There’s a reason why Inherit the Wind has become a classic. The best-known work from the prolific duo of Jerome Lawrence and Robert Edwin Lee, it’s been done countless times since its 1955 opening, with Broadway revivals, London runs, community theaters and three, count ‘em, three television versions. The play, of course, is based on the case known as the Scopes monkey trial in Tennessee in 1925. In that trial, a teacher was accused of teaching evolution, which was contrary to a newly passed state law.
The play has come to be what most people believe is the story of the trial. It’s not an accurate portrayal. Nevertheless, it’s an interesting story by a couple of playwrights who sometimes used theater for political statements. (Their The Night Thoreau Spent in Jail looked at civil disobedience, a tactic in heavy use in 1969, the year the play opened, both by the civil rights and the anti-Vietnam war movements.) Two heavyweight attorneys, both from out of state, are brought in to do battle over the charge, and a columnist from a newspaper in Baltimore is set to document the prize fight.
Allan Knoll is Matthew Harrison Brady, the character based on William Jennings Bryan. Knoll’s Brady often operates slightly tongue in cheek, as though he can scarcely control his amusement at the foolishness of anyone believing in Darwin’s theories. He and his opposite number, Henry Drummond, played by John Contini and based on Clarence Darrow, were once great friends. Contini’s Darrow seems not to have much of a sense of humor at all about this very serious question of whether it’s possible to legislate teaching about ideas. At least he doesn’t until the trial begins and he starts questioning witnesses, when his wit catches them and beguiles the audience. Knoll blusters with the best of them, and when he and Contini are bellowing over each other in argument before the bench, we may not be able to grasp every word, but it’s hard and real and angry. Contini shows Thinking Man at his best, no matter how disheveled he is – Darrow may have originated The Comb Over, and seems often in his photographs to be permanently rumpled. It’s a fine performance.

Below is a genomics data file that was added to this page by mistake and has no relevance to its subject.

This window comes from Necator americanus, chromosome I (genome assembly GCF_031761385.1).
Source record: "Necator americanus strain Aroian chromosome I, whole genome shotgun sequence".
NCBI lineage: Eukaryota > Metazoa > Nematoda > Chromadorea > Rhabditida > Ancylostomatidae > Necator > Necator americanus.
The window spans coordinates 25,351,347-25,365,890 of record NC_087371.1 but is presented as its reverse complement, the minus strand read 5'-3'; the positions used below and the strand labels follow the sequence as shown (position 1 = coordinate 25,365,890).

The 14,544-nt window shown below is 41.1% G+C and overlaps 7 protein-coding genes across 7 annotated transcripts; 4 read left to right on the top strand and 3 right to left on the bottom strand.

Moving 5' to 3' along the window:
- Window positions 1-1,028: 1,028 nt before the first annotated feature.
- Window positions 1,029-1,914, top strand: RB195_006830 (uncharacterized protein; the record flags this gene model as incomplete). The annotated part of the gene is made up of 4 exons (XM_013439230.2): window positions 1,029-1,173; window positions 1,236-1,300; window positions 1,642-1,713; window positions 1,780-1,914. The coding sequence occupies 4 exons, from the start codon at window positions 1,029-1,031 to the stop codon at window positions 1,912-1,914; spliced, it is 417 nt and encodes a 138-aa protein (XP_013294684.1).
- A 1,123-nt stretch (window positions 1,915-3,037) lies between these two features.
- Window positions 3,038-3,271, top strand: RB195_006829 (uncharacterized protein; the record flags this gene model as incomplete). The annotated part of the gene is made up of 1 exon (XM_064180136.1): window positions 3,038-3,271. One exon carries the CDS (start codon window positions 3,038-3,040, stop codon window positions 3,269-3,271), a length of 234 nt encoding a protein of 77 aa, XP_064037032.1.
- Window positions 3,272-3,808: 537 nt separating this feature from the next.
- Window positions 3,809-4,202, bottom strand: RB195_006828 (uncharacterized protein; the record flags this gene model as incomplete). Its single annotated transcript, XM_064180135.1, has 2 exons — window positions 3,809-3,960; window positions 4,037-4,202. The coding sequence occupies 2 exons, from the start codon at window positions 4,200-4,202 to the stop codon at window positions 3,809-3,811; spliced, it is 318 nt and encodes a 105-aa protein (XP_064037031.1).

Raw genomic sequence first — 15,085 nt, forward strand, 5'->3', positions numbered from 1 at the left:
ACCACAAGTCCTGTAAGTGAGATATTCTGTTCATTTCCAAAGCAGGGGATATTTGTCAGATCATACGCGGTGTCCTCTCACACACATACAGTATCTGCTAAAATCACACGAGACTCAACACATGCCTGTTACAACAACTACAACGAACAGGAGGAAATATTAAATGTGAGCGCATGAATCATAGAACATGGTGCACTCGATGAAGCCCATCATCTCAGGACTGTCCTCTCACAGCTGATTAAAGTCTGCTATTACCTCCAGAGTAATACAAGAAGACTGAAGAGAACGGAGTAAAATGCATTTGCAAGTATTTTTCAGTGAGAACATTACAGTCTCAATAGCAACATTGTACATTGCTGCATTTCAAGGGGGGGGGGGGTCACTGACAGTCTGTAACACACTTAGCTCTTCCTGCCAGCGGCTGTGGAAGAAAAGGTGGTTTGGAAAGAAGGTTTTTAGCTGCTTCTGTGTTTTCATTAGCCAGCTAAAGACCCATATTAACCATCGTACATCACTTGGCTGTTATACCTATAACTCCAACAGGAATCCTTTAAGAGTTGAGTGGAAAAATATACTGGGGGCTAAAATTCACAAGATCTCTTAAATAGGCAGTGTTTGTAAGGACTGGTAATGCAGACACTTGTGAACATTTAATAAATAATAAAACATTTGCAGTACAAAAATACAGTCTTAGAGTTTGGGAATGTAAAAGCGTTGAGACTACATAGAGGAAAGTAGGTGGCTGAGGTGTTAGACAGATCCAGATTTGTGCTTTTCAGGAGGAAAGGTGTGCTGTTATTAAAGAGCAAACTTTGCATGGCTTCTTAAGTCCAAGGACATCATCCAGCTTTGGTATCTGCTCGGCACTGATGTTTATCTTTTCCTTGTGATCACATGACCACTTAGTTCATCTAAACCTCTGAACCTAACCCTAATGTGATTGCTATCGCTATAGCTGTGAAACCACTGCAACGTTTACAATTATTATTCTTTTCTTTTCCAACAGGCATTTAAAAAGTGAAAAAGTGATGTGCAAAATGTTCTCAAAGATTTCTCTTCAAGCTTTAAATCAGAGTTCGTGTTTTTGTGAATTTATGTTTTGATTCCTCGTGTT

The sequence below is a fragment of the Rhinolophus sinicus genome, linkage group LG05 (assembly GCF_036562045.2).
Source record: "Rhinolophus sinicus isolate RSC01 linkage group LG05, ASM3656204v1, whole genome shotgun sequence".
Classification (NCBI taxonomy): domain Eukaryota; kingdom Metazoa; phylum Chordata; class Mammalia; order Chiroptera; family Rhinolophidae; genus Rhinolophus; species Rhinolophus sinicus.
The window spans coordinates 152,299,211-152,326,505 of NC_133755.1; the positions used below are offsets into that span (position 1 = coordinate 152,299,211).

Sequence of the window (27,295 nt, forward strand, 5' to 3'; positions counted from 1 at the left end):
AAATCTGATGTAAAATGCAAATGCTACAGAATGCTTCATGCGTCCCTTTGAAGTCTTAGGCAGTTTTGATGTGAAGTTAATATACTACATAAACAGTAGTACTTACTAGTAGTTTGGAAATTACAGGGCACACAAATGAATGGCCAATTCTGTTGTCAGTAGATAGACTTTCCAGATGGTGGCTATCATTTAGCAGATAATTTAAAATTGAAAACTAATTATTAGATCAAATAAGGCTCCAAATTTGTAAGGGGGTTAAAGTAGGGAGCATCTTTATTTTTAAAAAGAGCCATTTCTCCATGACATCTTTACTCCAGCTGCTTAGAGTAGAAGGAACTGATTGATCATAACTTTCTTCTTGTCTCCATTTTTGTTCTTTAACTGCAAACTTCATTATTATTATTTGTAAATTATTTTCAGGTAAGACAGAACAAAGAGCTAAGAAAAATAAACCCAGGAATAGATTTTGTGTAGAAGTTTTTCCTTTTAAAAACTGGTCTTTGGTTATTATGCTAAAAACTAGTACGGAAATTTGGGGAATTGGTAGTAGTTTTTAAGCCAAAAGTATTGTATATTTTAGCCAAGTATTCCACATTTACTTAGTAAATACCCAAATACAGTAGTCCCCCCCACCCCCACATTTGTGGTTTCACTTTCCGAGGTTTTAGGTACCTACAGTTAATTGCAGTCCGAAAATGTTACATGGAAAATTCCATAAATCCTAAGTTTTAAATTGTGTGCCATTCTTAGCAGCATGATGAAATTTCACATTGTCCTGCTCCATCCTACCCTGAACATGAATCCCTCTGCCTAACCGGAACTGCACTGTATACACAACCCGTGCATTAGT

Of course, almost everyone here is rumpled here to varying degrees. It’s July in the un-air conditioned Mid South. The defendant, played by Pete Winfrey, a mild but strong-willed young teacher, is being kept in a jail cell in the courthouse basement and enjoys its coolth. His sweetheart, Sigrid Wise, also seems to merely glow rather than sweat, but perhaps that’s just the well-contained romance of the era, their attraction obvious but physically restrained quite well by the two actors.
The young woman’s father, Michael Brightman, is the town’s pastor, deeply offended by any hint of evolution and preaching hellfire and damnation right and left. Brightman’s good, particularly at glowering, but why did they put him, in an era of small-town Protestantism and residual anti-Romanism, in a clerical collar? Surely the Baptist (or Methodist or Nazarene) preacher would be wearing a (probably rather shabby) suit. Jason Contini is E.K. Hornbeck, the Baltimore-based scribe who’s careful to explain that he’s a critic, not a reporter. His Hornbeck seems rather less condescending than H.L. Mencken, on whom the character is based. (You can read some of his writing about the scene there here.)
Others of note include Susie Wall as Brady’s very supportive wife, who may well be the power behind the briefcase. The costuming choices of Tracey Newcomb-Margave do far better here, as Wall emerges looking like the leading national political figure of Alton, IL, several decades ago. Young Howard Blair, playing a student of the science teacher, carries off without flaw his turn in the witness chair. It’s a large cast, with much of the second act’s jury played by audience members who volunteered to be brought onstage wearing a few accessories of the period. It’s surprisingly smoothly done, and fits right in with the very workable set from Kyra Bishop and Oliver Littleton.
Sydnie Grosberg Ronga directed, and has pulled it all together pretty well. Except for a few muffled lines early in the first act, things moved swiftly and well. It’s still an exceptionally relevant piece of theatre, but for the life of me, I don’t understand why the argument of church and state was ignored by the authors. Nevertheless, a good few hours, especially in this political climate.
Inherit the Wind
through August 28
Insight Theatre Company
Heagney Theatre at Nerinx Hall\
530 E. Lockwood Ave., Webster Groves